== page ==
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WordPress Security – Strong Usernames

Video Tutorial

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Script & Screenshots

In this video I’m going to go through the importance of using strong usernames.
If your username is admin, you’ve just given hackers half of the combination to the lock on the front door of your site.  Knowing this, never use the default “admin” or similar username.  Always change it to something that is random and or is difficult to guess.  One good reason is the very common brute-force type of attack, where hackers run scripts trying different password and username combinations to gain access to your site.  This is significantly more time-consuming and difficult to accomplish when they have to guess the password and the username.  It’s a simple, yet effective way to add another layer of security to your site.  This is a good way to add more protection, especially for admin-level accounts.
It’s important to understand that WordPress may display your username on the front-end of your site.  For example, depending on your theme and plugins, WordPress may do this on various types of page views or blog posts. So if possible, change the display name publicly as to prevent this.  If you open up the users profile, you will see a dropdown menu next to Display name publicly as.  There you can change the Display Name to something other than the actual admin username.  So even if you are using the default username, “admin”, or something else that is easy to guess, you can “hide” it from evil-doers by simply setting the Display Name setting to something else.  Notice my display name is currently the same as my username.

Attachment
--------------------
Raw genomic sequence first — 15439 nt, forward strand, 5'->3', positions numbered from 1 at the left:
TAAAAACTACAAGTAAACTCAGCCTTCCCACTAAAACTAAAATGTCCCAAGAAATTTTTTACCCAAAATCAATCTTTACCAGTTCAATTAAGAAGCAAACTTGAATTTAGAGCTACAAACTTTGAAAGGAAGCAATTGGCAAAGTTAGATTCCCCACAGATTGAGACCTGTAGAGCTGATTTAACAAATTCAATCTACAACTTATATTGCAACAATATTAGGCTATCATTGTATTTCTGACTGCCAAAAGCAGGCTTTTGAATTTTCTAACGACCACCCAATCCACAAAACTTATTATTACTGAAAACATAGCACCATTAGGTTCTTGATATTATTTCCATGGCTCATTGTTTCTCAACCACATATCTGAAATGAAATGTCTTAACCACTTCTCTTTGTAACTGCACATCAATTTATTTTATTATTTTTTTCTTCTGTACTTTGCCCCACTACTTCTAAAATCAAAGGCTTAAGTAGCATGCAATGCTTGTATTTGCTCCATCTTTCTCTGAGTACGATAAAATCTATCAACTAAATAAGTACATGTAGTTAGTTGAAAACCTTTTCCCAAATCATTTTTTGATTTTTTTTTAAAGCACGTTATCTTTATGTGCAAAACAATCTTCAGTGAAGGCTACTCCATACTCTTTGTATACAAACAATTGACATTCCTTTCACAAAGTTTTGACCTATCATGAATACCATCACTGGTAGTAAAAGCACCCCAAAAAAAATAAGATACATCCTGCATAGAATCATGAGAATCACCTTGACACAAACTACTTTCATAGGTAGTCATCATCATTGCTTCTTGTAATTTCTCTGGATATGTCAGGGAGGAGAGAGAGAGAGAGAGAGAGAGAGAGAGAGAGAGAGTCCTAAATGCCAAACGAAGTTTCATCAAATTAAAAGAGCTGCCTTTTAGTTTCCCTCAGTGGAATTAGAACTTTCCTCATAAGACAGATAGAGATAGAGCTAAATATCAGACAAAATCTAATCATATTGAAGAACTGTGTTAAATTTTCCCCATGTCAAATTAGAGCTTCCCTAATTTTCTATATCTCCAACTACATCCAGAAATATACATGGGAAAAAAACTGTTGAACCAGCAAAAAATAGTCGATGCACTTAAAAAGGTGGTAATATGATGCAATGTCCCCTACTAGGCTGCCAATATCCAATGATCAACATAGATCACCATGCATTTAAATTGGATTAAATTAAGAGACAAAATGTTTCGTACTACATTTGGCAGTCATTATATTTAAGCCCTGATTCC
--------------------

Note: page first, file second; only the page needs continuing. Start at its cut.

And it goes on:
Here you can see, my only option is my username.  This is because I don’t have a first and last name entered.
To change this, I’m going to add a first and last name.  This will give me more options for the display name.
Now you can see I have more options to choose from, that don’t match my username.  Choose something that is not similar to your username.

For some good username examples:  have your username be at least eight characters and contain at least one capital letter and one number. You can have more of each, but it’s best if it contains at least one of each. WordPress is not fond of special characters in the username so I’d recommend leaving those out. Here are a couple examples.  MsBlogEd2 and Gypsy3Rose.  Some bad username traits will contain your name, your first initial and last name, your business or product name, or your domain name.

That’s it for this video.  I’ll see you in the next one.

WordPress Security
Getting Started
Keeping Your Computer Protected
Website Hosting
Secured Networks
SFTP
Use Reputable Themes & Plugins
Keep Themes & Plugins Updated
Strong Usernames
Strong Passwords
Limit Admin Access
Backups - Online & Offline
SQL Change the table_prefix
File Permissions
Securing wp-includes
Securing wp-config.php
Disable File Editing
Logs
Firewall
Monitoring
Security Plugins
All In One Security
Wordference
Limit Login Attemps
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